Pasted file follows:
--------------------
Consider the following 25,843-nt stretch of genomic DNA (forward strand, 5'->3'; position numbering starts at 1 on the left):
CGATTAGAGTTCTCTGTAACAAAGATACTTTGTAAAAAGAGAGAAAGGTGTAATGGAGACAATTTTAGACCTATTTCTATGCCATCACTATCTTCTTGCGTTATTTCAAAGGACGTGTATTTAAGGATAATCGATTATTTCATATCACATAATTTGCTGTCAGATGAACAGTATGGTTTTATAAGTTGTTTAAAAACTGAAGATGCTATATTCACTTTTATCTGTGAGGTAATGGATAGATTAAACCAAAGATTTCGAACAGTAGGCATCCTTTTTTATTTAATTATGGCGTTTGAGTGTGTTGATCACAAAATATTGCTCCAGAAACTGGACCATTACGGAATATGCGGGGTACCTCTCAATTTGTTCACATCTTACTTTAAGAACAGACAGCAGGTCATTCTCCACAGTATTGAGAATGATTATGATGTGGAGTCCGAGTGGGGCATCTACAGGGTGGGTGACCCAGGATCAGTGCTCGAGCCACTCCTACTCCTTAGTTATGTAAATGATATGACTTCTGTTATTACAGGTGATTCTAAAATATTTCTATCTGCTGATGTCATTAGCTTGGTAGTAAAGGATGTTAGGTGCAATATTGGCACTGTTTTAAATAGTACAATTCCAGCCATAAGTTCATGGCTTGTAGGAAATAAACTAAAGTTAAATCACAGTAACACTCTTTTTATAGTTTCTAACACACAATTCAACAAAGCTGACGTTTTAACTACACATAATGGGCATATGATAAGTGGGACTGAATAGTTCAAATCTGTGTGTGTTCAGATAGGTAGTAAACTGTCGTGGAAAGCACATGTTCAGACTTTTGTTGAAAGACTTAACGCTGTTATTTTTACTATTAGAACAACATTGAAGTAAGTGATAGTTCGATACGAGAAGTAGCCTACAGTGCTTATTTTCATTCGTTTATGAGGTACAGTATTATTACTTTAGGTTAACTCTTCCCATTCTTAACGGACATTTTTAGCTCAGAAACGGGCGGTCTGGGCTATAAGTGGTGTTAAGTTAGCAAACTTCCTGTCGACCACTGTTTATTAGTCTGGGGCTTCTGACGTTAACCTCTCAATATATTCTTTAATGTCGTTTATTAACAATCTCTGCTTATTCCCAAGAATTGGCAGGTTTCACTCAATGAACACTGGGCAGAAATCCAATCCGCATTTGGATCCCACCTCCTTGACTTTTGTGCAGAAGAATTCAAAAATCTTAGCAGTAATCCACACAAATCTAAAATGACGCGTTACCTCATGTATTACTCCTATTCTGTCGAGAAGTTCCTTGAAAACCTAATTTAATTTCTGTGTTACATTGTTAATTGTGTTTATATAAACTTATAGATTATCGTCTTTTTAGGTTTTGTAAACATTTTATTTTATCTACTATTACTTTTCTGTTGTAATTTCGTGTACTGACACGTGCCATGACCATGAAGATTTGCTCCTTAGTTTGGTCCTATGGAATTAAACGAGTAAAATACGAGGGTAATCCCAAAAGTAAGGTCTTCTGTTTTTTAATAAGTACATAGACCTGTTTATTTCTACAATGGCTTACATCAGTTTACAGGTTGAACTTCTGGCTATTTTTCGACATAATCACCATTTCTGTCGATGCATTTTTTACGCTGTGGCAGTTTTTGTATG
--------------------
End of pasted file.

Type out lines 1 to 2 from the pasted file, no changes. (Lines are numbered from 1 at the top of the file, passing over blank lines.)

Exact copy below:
Consider the following 25,843-nt stretch of genomic DNA (forward strand, 5'->3'; position numbering starts at 1 on the left):
CGATTAGAGTTCTCTGTAACAAAGATACTTTGTAAAAAGAGAGAAAGGTGTAATGGAGACAATTTTAGACCTATTTCTATGCCATCACTATCTTCTTGCGTTATTTCAAAGGACGTGTATTTAAGGATAATCGATTATTTCATATCACATAATTTGCTGTCAGATGAACAGTATGGTTTTATAAGTTGTTTAAAAACTGAAGATGCTATATTCACTTTTATCTGTGAGGTAATGGATAGATTAAACCAAAGATTTCGAACAGTAGGCATCCTTTTTTATTTAATTATGGCGTTTGAGTGTGTTGATCACAAAATATTGCTCCAGAAACTGGACCATTACGGAATATGCGGGGTACCTCTCAATTTGTTCACATCTTACTTTAAGAACAGACAGCAGGTCATTCTCCACAGTATTGAGAATGATTATGATGTGGAGTCCGAGTGGGGCATCTACAGGGTGGGTGACCCAGGATCAGTGCTCGAGCCACTCCTACTCCTTAGTTATGTAAATGATATGACTTCTGTTATTACAGGTGATTCTAAAATATTTCTATCTGCTGATGTCATTAGCTTGGTAGTAAAGGATGTTAGGTGCAATATTGGCACTGTTTTAAATAGTACAATTCCAGCCATAAGTTCATGGCTTGTAGGAAATAAACTAAAGTTAAATCACAGTAACACTCTTTTTATAGTTTCTAACACACAATTCAACAAAGCTGACGTTTTAACTACACATAATGGGCATATGATAAGTGGGACTGAATAGTTCAAATCTGTGTGTGTTCAGATAGGTAGTAAACTGTCGTGGAAAGCACATGTTCAGACTTTTGTTGAAAGACTTAACGCTGTTATTTTTACTATTAGAACAACATTGAAGTAAGTGATAGTTCGATACGAGAAGTAGCCTACAGTGCTTATTTTCATTCGTTTATGAGGTACAGTATTATTACTTTAGGTTAACTCTTCCCATTCTTAACGGACATTTTTAGCTCAGAAACGGGCGGTCTGGGCTATAAGTGGTGTTAAGTTAGCAAACTTCCTGTCGACCACTGTTTATTAGTCTGGGGCTTCTGACGTTAACCTCTCAATATATTCTTTAATGTCGTTTATTAACAATCTCTGCTTATTCCCAAGAATTGGCAGGTTTCACTCAATGAACACTGGGCAGAAATCCAATCCGCATTTGGATCCCACCTCCTTGACTTTTGTGCAGAAGAATTCAAAAATCTTAGCAGTAATCCACACAAATCTAAAATGACGCGTTACCTCATGTATTACTCCTATTCTGTCGAGAAGTTCCTTGAAAACCTAATTTAATTTCTGTGTTACATTGTTAATTGTGTTTATATAAACTTATAGATTATCGTCTTTTTAGGTTTTGTAAACATTTTATTTTATCTACTATTACTTTTCTGTTGTAATTTCGTGTACTGACACGTGCCATGACCATGAAGATTTGCTCCTTAGTTTGGTCCTATGGAATTAAACGAGTAAAATACGAGGGTAATCCCAAAAGTAAGGTCTTCTGTTTTTTAATAAGTACATAGACCTGTTTATTTCTACAATGGCTTACATCAGTTTACAGGTTGAACTTCTGGCTATTTTTCGACATAATCACCATTTCTGTCGATGCATTTTTTACGCTGTGGCAGTTTTTGTATG